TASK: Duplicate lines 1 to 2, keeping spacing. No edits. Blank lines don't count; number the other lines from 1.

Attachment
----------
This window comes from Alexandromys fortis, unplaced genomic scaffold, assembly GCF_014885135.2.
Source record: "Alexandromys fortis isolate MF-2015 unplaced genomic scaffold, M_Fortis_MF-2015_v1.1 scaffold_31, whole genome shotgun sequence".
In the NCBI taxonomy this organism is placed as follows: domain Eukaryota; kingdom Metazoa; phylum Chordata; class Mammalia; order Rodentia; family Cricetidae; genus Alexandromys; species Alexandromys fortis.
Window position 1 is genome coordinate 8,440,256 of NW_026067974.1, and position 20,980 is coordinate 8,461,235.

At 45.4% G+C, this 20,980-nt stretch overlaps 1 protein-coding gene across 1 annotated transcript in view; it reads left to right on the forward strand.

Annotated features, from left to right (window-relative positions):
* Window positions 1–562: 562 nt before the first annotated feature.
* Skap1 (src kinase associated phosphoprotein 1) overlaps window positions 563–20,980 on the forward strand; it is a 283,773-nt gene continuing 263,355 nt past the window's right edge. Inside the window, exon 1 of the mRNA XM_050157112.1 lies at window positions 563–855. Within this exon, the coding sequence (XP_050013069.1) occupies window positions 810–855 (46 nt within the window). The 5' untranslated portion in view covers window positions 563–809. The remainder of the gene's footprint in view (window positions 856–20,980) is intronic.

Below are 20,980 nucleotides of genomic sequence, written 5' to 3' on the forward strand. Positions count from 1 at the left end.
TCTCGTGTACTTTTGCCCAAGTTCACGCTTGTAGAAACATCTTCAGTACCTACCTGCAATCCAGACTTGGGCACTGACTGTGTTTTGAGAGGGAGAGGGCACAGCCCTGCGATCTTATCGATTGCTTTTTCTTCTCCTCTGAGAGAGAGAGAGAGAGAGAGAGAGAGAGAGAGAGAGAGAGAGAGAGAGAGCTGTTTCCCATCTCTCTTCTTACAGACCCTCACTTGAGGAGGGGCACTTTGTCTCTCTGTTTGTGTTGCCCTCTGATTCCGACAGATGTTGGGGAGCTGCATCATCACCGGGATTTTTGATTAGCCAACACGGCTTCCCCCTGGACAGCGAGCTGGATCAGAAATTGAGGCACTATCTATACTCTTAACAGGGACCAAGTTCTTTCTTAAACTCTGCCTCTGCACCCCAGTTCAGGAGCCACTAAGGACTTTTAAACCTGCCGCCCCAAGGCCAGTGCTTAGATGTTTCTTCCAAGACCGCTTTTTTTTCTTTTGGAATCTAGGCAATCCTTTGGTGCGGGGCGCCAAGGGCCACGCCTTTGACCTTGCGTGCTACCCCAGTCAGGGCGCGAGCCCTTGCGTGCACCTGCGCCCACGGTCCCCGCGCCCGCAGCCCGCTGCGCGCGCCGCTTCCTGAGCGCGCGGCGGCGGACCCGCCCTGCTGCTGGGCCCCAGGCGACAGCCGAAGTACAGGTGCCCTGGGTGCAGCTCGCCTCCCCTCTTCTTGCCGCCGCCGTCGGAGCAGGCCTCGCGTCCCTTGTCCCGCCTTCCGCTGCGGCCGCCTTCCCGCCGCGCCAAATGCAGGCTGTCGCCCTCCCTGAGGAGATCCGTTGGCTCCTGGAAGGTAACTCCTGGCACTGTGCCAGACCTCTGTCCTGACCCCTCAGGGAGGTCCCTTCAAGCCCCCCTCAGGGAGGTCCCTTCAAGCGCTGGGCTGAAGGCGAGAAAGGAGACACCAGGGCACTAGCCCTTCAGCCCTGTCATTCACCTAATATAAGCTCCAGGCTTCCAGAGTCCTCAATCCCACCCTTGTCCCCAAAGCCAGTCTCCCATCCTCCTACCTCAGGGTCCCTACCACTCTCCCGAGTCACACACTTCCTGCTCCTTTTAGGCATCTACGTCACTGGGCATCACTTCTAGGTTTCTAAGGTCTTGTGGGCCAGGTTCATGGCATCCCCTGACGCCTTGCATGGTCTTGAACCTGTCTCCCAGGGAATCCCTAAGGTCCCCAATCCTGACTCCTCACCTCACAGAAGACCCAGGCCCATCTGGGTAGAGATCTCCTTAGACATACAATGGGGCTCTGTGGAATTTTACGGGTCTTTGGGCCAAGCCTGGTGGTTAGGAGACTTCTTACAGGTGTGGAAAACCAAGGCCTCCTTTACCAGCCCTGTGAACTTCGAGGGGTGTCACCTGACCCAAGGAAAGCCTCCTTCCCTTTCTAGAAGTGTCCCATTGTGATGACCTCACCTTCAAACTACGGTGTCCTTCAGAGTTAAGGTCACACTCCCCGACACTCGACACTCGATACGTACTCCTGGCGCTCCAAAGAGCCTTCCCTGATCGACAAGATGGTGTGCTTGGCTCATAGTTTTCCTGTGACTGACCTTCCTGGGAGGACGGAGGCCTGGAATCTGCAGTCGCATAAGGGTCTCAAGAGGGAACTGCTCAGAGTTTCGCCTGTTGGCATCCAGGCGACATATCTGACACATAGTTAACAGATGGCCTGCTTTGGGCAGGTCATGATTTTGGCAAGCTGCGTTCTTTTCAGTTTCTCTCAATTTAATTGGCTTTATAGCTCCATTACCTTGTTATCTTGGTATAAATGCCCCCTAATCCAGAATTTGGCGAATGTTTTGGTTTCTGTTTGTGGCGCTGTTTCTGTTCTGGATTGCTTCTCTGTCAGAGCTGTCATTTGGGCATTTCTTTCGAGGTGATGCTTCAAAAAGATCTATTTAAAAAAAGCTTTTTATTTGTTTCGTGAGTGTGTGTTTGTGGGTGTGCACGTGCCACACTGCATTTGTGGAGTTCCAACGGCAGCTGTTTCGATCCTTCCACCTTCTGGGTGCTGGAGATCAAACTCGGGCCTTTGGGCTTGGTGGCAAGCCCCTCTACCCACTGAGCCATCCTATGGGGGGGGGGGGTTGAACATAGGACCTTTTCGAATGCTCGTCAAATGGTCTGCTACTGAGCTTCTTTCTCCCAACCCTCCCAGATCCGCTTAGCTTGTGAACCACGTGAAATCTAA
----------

This window comes from Alexandromys fortis, unplaced genomic scaffold, assembly GCF_014885135.2.
Source record: "Alexandromys fortis isolate MF-2015 unplaced genomic scaffold, M_Fortis_MF-2015_v1.1 scaffold_31, whole genome shotgun sequence".